Skip to main content
In order to provide complete functionality, this web site needs your explicit consent to store browser cookies. If you don't allow cookies, you may not be able to use certain features of the web site including but not limited to: log in, buy products, see personalized content, switch between site cultures. It is recommended that you allow all cookies.
Want to stay on the right side of the law? We support businesses and public authorities and help them to promote good practice.

R (Bracking & others) case

R (Bracking & others) -v- Secretary of State

for Work & Pensions

What you need to know

R (Bracking & others) -v- Secretary of State for Work & Pensions [2013] 

The applicants in this judicial review sought to quash a decision by the Minister for Disabled People (within the Department of Work & Pensions (DWP)) to close the Independent Living Fund (“ILF”). The ILF is a trust fund that was established by the DWP. It operates in partnership with local authorities to devise and provide joint care packages of services and direct payments to assist disabled persons to lead independent lives. An equality impact assessment [EQIA] and public consultation exercise were carried out before the decision was taken.

The judge who heard the case at first instance dismissed the application. He found, amongst other things, that the Minister had complied with the Public Sector Equality Duty (“PSED”) under Section 149, Equality Act 2010  when making her decision.

The applicants appealed. The appeal proceeded on two grounds; i.e. (a) that the consultation exercise that preceded the decision was flawed and did not meet public law standards, and (b) that the Minister failed to comply with the PSED when making her decision.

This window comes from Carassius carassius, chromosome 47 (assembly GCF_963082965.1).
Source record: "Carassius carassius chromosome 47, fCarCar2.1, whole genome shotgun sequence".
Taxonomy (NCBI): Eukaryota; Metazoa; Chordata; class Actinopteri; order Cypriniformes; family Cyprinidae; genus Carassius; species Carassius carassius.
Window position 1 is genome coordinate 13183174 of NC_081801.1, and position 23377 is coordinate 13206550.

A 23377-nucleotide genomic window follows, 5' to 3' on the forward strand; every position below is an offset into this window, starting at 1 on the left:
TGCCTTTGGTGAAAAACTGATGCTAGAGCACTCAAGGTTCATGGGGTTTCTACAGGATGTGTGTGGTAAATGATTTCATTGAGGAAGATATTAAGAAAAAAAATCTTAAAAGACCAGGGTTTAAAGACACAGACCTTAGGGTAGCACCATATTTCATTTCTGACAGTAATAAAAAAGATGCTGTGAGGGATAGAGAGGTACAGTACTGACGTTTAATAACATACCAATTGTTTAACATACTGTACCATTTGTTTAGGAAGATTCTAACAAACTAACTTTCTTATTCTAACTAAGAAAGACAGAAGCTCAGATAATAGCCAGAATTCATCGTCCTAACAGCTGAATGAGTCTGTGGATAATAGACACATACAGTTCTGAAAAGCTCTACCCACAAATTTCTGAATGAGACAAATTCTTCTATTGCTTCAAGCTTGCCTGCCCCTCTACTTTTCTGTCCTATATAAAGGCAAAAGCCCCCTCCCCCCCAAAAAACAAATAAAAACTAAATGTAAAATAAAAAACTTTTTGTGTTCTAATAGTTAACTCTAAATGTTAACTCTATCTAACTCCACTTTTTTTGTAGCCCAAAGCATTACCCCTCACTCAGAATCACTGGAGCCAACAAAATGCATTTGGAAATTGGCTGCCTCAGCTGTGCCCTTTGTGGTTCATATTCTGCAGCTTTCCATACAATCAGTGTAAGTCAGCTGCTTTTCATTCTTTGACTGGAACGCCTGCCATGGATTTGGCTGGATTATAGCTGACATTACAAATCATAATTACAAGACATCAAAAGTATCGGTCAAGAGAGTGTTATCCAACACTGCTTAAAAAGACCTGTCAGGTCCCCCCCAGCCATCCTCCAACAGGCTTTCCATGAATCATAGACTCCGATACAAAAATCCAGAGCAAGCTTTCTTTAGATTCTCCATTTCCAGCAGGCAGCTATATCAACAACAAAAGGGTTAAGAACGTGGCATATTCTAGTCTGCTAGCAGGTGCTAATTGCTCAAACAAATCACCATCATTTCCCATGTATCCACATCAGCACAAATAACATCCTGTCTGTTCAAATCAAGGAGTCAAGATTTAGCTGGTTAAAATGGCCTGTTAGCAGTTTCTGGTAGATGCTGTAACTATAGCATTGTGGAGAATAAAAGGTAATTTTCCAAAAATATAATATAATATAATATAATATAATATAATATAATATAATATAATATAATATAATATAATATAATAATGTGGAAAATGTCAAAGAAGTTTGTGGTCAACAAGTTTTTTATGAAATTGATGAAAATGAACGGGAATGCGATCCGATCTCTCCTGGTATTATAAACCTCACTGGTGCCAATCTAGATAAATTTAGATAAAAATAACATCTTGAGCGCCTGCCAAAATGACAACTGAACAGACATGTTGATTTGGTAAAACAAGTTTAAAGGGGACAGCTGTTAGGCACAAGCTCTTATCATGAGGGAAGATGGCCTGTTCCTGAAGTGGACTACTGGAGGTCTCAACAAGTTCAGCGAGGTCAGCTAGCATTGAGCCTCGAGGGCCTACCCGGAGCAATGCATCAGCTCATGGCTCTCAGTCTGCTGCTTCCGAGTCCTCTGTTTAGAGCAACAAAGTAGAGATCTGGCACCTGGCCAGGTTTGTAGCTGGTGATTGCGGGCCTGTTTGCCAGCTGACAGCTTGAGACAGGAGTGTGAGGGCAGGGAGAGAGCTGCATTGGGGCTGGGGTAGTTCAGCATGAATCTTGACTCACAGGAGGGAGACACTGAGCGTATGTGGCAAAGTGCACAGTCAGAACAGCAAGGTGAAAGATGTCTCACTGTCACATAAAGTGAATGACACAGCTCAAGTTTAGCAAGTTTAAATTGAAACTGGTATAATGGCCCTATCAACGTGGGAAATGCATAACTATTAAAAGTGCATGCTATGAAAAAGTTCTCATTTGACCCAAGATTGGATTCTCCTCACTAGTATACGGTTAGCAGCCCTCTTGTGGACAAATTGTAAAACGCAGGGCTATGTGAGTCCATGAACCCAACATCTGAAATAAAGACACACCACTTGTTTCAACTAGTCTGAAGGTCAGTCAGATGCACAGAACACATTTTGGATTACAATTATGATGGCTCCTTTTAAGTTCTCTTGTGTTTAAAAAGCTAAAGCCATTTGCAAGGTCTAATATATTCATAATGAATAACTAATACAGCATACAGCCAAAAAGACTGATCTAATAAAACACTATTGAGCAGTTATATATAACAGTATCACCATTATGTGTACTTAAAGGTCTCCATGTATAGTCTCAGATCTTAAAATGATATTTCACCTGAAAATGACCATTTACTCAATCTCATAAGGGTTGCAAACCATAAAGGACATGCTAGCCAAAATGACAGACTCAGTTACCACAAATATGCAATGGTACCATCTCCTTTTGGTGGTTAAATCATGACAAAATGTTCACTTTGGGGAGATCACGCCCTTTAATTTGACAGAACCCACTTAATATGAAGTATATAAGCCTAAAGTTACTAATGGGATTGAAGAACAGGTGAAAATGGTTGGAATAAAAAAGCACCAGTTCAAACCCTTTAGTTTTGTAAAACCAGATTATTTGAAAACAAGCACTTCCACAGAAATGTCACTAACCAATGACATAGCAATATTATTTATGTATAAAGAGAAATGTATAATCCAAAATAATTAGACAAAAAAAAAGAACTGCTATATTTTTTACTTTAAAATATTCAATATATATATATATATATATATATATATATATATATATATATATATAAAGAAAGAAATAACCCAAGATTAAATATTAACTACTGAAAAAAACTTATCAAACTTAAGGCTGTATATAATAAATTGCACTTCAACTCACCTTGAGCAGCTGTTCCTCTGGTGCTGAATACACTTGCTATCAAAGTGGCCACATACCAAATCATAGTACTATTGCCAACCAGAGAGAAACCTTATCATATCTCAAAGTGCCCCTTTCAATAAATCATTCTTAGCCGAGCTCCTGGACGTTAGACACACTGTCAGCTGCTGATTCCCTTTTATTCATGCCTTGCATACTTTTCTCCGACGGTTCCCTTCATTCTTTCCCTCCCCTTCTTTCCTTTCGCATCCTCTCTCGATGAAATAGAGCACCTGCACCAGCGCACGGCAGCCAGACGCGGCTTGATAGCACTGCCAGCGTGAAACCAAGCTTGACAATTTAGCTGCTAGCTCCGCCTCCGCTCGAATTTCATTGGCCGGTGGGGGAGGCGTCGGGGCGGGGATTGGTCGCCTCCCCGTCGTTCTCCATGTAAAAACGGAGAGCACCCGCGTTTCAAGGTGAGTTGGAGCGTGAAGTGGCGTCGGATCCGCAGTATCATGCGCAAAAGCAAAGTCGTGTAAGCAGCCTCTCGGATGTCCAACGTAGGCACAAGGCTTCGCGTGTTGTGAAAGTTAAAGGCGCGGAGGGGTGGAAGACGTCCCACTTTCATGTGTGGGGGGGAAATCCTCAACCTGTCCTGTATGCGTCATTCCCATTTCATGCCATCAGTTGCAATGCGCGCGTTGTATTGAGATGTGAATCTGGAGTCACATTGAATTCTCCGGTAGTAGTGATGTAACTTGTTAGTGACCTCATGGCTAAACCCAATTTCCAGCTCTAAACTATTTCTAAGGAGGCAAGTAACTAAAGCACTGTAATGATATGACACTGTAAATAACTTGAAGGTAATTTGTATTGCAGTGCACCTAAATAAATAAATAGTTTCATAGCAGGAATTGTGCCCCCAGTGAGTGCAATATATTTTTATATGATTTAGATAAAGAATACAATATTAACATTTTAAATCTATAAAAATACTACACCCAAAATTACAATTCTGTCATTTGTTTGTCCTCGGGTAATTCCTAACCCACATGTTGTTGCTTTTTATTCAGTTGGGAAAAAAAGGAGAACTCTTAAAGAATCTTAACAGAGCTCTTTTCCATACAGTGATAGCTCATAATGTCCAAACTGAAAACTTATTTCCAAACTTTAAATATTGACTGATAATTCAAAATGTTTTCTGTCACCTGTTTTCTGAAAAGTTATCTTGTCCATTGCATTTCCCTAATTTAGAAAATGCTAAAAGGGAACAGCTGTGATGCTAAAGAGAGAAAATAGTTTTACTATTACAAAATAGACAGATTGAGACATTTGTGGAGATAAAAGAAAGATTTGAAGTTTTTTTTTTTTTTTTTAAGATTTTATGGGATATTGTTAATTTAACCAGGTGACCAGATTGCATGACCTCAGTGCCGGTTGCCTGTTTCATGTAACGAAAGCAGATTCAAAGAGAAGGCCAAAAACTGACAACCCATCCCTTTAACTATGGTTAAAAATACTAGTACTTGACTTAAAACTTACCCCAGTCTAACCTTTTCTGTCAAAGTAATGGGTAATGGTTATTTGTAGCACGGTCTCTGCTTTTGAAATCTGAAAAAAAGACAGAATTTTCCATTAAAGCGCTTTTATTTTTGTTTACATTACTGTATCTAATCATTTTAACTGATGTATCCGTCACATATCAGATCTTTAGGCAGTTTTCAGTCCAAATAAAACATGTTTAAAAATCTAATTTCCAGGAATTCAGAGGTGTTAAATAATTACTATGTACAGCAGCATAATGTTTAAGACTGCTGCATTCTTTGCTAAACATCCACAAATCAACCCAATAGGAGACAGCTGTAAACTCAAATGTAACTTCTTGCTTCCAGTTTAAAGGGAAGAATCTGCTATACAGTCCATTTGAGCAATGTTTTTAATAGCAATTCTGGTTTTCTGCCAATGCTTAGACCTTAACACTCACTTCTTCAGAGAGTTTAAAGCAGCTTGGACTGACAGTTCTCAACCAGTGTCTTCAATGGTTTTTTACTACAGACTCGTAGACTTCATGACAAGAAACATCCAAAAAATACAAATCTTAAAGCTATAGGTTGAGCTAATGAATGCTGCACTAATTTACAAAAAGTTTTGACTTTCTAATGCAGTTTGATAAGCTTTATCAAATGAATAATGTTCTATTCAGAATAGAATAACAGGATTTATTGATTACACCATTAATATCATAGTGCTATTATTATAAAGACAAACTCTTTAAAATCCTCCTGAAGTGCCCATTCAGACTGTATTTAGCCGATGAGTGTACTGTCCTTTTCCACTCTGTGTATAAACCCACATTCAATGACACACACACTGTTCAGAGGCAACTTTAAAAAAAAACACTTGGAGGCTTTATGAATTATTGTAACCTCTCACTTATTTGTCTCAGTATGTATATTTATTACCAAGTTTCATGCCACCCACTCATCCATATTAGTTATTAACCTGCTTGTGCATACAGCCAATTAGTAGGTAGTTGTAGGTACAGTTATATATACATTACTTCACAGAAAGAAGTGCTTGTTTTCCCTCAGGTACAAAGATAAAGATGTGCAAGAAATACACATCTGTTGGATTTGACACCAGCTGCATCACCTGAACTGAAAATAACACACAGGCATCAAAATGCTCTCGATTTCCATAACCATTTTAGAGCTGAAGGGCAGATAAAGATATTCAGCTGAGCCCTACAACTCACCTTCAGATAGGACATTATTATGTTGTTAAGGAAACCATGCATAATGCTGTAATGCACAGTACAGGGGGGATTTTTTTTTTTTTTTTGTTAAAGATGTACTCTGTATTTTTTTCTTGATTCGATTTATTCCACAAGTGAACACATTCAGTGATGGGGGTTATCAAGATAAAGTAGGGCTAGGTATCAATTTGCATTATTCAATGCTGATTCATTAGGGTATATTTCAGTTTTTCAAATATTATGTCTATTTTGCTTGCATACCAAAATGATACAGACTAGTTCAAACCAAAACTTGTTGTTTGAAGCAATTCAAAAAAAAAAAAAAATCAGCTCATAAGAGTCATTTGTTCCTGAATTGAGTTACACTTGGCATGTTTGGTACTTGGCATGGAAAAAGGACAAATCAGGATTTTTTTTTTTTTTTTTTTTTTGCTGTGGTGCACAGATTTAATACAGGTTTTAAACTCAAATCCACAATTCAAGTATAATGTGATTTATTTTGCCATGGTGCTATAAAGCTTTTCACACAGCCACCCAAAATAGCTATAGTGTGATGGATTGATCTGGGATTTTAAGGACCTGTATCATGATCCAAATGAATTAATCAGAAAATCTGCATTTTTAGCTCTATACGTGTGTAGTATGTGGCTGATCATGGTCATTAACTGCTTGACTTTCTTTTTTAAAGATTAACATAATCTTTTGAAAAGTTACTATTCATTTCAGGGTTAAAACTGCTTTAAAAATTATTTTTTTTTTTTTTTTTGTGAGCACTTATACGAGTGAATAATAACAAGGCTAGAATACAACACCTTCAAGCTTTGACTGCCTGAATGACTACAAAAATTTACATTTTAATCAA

The Decision of the Appeal Court

The Court of Appeal rejected the first ground of challenge but found, contrary to the initial trial judge, that the Minister had not adequately complied with the PSED.

Lord Justice McCombe gave the main judgement and he said this:

60.    “In the end, drawing together the principles and the rival arguments, it seems to me that the 2010 Act imposes a heavy burden upon public authorities in discharging the PSED and in ensuring that there is evidence available, if necessary, to demonstrate that discharge. It seems to have been the intention of Parliament that these considerations of equality of opportunity (where they arise) are now to be placed at the centre of formulation of policy by all public authorities, side by side with all other pressing circumstances of whatever magnitude.

61.    It is for this reason that advance consideration has to be given to these issues and they have to be an integral part of the mechanisms of government, to paraphrase slightly the words of Arden LJ in the Elias case. There is a need for a “conscious approach” and the duty must be exercised “in substance, with rigour and with an open mind” (per Aikens LJ in Brown). In the absence of evidence of a “structured attempt to focus upon the details of equality issues” (per my Lord, Elias LJ in Hurley & Moore) a decision maker is likely to be in difficulties if his or her subsequent decision is challenged.”


R (Aspinall & others) v Secretary of State for Work & Pensions [2014]

Having lost the public sector equality duty (PSED) argument in Bracking, the Department re-considered its decision to close the Independent Living Fund. However, the outcome of that exercise was a fresh decision to proceed with its closure. That decision was in turn challenged as being taken in breach of the PSED in the case of Aspinall.

The two severely disabled claimants argued that the Minister had not been given adequate information to assess properly the effect of the closure.

However, Mrs Justice Andrews rejected the claim, saying there had been no breach of the PSED on this occasion.

The High Court judge noted that “the Minister was sufficiently aware of the very real adverse consequences which closing the fund would have on the lives of many of the more disabled."

She said: “In my judgment, on the evidence before the court on this occasion, this particular Minister was very well aware of those consequences and of the practical effect that closure of the fund and the consequential reduction in funding provided through LA support was going to have on the ability of many ILF users to live independent lives, including (but not limited to) living in their own homes. He did not need to know precisely how many of them were likely to be affected or to carry out a quantitative assessment of the impact. It sufficed that he knew, as he did, that the impact would be substantial and significant.”


< Section 75 duties
< Public Authorities
Case Law >
Legal cases 1, 2, 3, _, 56   
Print All